‘The Last Sermon of Sister Imani’ serves as heart-wrenching reminder of police brutality in the midst of Black History Month

Two women pose for a picture together. One holds up the peace sign with her fingers.
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TheatreFIRST’s “The Last Sermon of Sister Imani” incorporates minimalist set design and dynamic characters to create a complex and interwoven story. Solely starring two characters, Danielle (Dezi Solèy) and Adrien (Jasmine Williams), the play focuses on their careers as hip-hop artists. When Danielle’s brother and soon-to-be naval officer C.J. is shot and killed by police while waiting for his parents in their backyard, Danielle is stunned into silence and later emerges with a new identity — Sister Imani. Adrien goes on to pursue a political career by running for a seat in Congress, and when the two women meet again under different circumstances, they end up in an altercation over conflicting opinions.

Despite the fact that there are only two characters in this play, the stage never feels hollow or empty. Thanks to the electric chemistry between them, Solèy and Williams are able to fill the space with their passionate spirit. Their wit sparks the dialogue, and their banter is rhythmic, almost poetic. The energy that comes from the two actors feeding off of each other is amazing to witness. The presentation of such enthusiasm with a limited cast is often difficult to execute, but the vivacity of the two leads makes them impossible to look away from.

The set of this production consists of simple geometric forms. A large rectangular prism takes up center stage, and two walls with square openings stand on either side. Upstage, wooden poles softly float in and out of the dark background like wind chimes, creating a rather peaceful, serene atmosphere. This clean minimalism could symbolize Danielle’s quest to find tranquility within her shattered world.

Interestingly, scene changes are indicated solely by lighting and the actors’ facial expressions. The stage lights are color-coded to indicate past or present. The play oscillates between Danielle and Adrien’s time as a hip-hop duo and their encounter after C.J.’s death. The constant fluctuation of mood between these two timelines exacerbates the stark contrast of the leads’ relationship in different settings. In a matter of a couple of years, the two friends have drifted far from each other, and their trust has disintegrated. Prior to C.J.’s shooting, both women relied on one another and spoke freely in their cultural vernacular, unafraid to throw the finger or mildly tease the other.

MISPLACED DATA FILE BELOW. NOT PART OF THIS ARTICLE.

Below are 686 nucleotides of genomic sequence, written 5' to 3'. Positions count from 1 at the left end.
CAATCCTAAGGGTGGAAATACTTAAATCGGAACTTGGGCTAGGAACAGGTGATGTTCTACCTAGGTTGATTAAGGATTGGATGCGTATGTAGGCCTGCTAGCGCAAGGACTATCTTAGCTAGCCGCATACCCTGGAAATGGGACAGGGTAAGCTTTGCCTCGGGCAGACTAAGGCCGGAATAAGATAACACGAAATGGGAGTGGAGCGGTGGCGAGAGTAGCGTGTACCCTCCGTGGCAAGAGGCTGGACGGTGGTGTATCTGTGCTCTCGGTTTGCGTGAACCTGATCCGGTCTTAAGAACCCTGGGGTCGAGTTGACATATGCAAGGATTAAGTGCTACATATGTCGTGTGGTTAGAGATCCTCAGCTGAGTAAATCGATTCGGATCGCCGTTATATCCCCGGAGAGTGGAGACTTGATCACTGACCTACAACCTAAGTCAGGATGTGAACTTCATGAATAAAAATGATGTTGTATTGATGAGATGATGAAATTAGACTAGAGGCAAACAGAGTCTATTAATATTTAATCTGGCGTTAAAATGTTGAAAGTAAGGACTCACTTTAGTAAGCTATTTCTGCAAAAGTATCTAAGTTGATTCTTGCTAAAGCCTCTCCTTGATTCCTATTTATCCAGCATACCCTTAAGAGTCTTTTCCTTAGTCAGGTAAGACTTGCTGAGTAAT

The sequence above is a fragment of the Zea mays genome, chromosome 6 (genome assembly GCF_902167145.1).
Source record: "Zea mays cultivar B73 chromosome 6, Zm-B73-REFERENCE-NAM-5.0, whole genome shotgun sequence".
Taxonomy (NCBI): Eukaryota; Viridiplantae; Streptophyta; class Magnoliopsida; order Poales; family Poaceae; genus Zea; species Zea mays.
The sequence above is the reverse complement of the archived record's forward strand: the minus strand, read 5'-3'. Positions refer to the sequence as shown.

In the present, however, the two spurn each other’s intellectual philosophies and argue over the fate of their people in the United States. Even their way of speaking has changed drastically. Solèy and Williams are both extremely skilled at adapting to the rapid changes in demeanor, and such juxtaposition hits the audience with the weight of a single unfair death — showing that the death of one affects many in unfathomable ways.

Despite the play’s presented conflict in beliefs, the script does not seem to encourage the audience to pick a side. Curiously, both characters have equally valid points in discussing social activism, and empathy toward both sides only increases throughout the show. Perhaps the play is attempting to relay the message that it is so very difficult to find a universally correct answer in the face of injustice. Creating such an unbiased platform is complicated and rare. But “The Last Sermon of Sister Imani” pulls this off exceptionally.

In one scene, Adrien calls herself a reminder of all of the injustice and discrimination that Black people have endured and encourages Sister Imani to become more progressive in the collective fight. Sister Imani responds by telling Adrien to not cash everything in on a ‘three-word chant,’ in a subtle, yet directed reference to Black Lives Matter. The scene cuts to Adrien rapping about the death of C.J. and the other unarmed Black people who were killed by police in 2015.

Adrien raps, “Fuck you and your sympathy.” The scene creates a clear distinction between true empathy and mere sympathy, an important message in social activism. While sympathy involves feeling pity at a distance of safety, Adrien’s empathetic lyrics are a desperate call for direct action and participation against hatred.

In light of Black History Month, “The Last Sermon of Sister Imani” emphasizes relevant social issues and emotional trauma, effectively reminding the audience of the significance of Black Lives Matter and the push for basic human rights. The argument of the play is effective and clear in the end: The fight for racial justice is far from over.

“The Last Sermon of Sister Imani” will be showing at TheatreFIRST until March 3.

Contact Sophie Kim at [email protected].